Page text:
Franz Matt

Franz Matt ( born September 9, 1860 in Offenbach an der Queich, Pfalz; † August 4, 1929 in Munich) was a German jurist and politician ( BVP ). As Bavarian Minister of Education and Deputy Prime Minister, he was instrumental in defining the Bavarian cultural policy in post-revolutionary Bavaria from 1920 to 1926 and enforced.


Franz Matt was the son of the Palatine District School Superintendent Wendelin Matt and his wife Magdalena, nee Starck. He attended elementary school in his birthplace of Offenbach at the Queich and high school in Speyer, after which he studied law at the Ludwig- Maximilians- University of Munich and Leipzig. In Munich, the young man was a member of the Catholic Student Association KDSt.V. Aenania Munich in the CV, and later the KDSt.V. Gothia Würzburg and the K.D.St.V. Markomannia Würzburg in the CV. In 1922 he was among those who made ​​the KDSt.V. Aenania Munich leaked and the K.D.St.V. Trifels Munich founded. After receiving his doctorate in 1879 Franz Matt has held numerous offices in the Bavarian civil service. 1898 he was appointed District Officer ( District ) in bow. In March 1908, the appeal was entered in the Bavarian Ministry of Culture, where he took over the Department of Catholic cult and teacher training colleges. As Secretary of State Ministry of Culture and school matters, he finally saw the overthrow of the Bavarian monarchy. The cooperation with the new Minister of Culture proclaimed by Kurt Eisner Bavarian Republic, Johannes Hoffmann ( SPD), proved to be extremely difficult, as Franz Matt refused to Hoffmann's education reforms.

Matt then became involved in the newly founded Bavarian People's Party and in 1920 - after the resignation of John Hoffmann as prime minister - appointed by the new non-party Prime Minister Gustav von Kahr to the Minister of Education.

The Palatinate has pursued a comprehensive course correction in the education policy in the subsequent period and reformed the entire higher education in Bavaria. Although he was also responsible for the Bavarian arts policy, but there were no pulses in art matters from him. Matt created the preconditions for a new regulation for the relationship between state and church. The Concordat of 1924 with the Holy See as well as the agreements with the protestant churches are mainly due to the single-minded policy of Matt. The Concordat has completed its time for Bayern - with minor changes - is still valid today.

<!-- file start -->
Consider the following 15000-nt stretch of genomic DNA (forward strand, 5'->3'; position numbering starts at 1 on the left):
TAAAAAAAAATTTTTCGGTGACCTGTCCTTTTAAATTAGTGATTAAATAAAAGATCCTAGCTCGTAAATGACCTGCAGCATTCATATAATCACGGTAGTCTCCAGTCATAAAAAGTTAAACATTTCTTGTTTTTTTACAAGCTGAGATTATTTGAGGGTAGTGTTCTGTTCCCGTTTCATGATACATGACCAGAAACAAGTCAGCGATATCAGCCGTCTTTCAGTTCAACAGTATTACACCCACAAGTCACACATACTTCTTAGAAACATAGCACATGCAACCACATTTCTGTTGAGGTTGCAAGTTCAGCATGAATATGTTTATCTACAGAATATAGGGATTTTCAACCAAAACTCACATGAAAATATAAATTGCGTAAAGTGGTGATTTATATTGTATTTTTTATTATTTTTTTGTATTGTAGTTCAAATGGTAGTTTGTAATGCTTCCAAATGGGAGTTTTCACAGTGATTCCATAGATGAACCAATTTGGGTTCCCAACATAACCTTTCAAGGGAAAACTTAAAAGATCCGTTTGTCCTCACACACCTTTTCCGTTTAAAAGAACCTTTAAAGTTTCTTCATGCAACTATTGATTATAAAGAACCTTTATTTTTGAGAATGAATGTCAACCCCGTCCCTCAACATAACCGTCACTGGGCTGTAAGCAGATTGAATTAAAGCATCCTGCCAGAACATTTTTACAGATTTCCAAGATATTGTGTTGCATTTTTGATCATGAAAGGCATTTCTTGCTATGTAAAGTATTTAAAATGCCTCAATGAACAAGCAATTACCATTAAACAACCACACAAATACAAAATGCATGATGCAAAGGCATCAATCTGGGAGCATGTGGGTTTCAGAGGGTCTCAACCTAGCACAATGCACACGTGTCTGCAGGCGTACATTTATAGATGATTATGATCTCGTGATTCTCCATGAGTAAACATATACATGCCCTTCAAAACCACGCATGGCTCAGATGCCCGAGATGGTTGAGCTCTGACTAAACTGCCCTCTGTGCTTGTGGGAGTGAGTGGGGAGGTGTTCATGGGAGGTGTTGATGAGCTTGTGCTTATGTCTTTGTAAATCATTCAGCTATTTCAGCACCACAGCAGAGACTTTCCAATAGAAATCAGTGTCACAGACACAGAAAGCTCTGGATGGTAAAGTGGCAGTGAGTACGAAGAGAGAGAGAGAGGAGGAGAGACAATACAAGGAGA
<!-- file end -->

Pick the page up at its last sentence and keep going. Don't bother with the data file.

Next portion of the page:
During the Hitler putsch of 9 November 1923, when, Prime Minister Eugen was of Knilling with two ministers in the hands of the insurgents, Franz Matt important as deputy prime minister with a hull - Cabinet precaution to Regensburg, in order to safeguard the legitimate government. Even in Munich, he issued a directed call to the people against the " Prussians Ludendorff " who has contributed, according to the Frankfurter Zeitung of August 5, 1929, essentially to overcome the coup attempt. The spread of the Nazis believe that Matt had received the message of Hitler coup during a dinner with Cardinal Michael von Faulhaber and the Papal Nuncio Eugenio Pacelli, the future Pope Pius XII. , Was denied by the Minister as soon as possible ( Schmidt, pp. 74f. ).

After several strokes Matt had to give up on October 11, 1926 for health reasons his ministerial office, and retired from politics. In parting, he wrote Prime Minister Heinrich Held: "With exemplary loyalty and devotion and with a rare work force you have 38 years served the country and carried on in all your positions Excellent. " Even the social-democratic " Munich Post" hit bye the Minister conciliatory tone: "We were always a sharp opponent of the Minister of Education, Matt. But we leave him with the recognition that he was as a man open and honest character. " ( Schmidt, p 30).

Matt has been involved in the Catholic lay movement, and was founder of the "Palatine Society for the Advancement of Science ". He has received several honorary doctorates and numerous accolades, the highest, the Grand Cross of St. Gregory the Pontifical was. Various publications describe him as "the father of the Bavarian Concordat ". Matt Francis is buried at the North Cemetery in Munich.